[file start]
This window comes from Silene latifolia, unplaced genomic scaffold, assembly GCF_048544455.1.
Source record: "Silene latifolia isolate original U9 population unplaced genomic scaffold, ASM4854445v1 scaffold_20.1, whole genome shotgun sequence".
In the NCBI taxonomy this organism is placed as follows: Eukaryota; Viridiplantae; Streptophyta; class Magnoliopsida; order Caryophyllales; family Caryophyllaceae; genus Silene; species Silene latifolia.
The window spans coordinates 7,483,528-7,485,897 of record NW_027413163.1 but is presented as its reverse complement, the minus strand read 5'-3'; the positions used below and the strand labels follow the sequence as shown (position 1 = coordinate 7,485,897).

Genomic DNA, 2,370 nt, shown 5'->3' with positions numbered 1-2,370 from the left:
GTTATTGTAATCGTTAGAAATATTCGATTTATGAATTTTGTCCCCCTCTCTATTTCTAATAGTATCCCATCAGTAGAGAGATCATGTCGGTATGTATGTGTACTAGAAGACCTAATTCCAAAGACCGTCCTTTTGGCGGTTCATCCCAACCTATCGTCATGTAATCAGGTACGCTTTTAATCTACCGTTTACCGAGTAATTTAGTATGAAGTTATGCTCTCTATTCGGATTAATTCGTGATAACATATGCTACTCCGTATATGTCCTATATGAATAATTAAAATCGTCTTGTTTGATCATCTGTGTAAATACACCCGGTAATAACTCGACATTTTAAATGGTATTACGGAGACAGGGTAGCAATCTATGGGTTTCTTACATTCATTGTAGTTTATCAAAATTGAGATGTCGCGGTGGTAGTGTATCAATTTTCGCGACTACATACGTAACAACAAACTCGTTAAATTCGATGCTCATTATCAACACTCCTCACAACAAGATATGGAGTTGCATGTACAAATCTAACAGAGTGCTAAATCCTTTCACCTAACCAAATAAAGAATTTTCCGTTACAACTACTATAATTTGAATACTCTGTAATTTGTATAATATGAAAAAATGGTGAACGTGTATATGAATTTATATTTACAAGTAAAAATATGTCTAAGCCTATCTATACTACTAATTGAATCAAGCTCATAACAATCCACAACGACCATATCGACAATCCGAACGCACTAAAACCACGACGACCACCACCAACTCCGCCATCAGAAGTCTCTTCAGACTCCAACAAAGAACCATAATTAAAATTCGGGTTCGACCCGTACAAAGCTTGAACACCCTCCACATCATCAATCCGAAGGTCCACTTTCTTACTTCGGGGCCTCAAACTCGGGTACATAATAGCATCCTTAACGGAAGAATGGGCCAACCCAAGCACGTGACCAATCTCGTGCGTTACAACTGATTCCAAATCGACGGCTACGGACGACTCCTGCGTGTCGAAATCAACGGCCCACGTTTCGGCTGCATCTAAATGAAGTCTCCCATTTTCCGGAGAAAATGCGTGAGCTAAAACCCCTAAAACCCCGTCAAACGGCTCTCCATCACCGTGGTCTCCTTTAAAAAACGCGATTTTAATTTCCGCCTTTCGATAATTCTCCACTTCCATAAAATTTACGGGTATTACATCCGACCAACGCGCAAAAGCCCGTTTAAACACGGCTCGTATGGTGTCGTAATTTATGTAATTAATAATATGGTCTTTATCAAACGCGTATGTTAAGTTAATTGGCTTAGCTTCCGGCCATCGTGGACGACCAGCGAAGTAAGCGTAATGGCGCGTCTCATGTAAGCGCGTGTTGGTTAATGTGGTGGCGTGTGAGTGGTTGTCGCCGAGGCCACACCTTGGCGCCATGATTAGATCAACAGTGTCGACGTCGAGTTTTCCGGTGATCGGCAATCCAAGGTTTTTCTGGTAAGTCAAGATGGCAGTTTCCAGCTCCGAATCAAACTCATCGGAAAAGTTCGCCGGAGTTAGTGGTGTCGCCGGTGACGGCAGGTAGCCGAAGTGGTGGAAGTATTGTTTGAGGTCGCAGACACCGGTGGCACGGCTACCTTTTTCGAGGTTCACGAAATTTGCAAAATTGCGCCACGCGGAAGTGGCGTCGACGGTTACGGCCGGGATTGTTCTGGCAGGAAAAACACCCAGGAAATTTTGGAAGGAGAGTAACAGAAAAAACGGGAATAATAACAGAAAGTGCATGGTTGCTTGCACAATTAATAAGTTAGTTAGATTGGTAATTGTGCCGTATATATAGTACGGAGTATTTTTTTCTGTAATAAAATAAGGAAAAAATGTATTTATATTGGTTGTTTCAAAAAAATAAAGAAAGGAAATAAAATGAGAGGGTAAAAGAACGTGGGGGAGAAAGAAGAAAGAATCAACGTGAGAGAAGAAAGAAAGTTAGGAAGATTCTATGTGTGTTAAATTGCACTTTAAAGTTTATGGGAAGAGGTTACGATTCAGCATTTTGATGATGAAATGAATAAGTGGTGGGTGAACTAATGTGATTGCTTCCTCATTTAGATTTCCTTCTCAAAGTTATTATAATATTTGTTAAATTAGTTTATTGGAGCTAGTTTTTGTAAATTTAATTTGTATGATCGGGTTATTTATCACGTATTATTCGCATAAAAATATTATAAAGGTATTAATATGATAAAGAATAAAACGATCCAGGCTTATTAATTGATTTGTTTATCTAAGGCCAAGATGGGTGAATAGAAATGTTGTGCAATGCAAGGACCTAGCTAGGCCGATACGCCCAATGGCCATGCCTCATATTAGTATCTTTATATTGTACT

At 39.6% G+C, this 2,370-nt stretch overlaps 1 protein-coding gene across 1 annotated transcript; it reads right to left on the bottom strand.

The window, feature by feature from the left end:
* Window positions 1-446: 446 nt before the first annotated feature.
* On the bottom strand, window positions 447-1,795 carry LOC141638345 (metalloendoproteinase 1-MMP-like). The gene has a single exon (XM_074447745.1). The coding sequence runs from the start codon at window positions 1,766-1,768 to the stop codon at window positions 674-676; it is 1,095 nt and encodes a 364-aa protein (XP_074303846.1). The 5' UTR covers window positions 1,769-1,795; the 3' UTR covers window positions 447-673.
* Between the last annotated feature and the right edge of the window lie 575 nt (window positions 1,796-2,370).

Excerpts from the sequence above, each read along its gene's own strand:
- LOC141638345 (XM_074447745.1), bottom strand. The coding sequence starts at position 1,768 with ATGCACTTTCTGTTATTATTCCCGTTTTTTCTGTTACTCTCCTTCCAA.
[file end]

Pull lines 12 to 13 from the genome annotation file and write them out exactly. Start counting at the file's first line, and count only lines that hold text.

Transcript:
Excerpts from the sequence above, each read along its gene's own strand:
- LOC141638345 (XM_074447745.1), bottom strand. The coding sequence starts at position 1,768 with ATGCACTTTCTGTTATTATTCCCGTTTTTTCTGTTACTCTCCTTCCAA.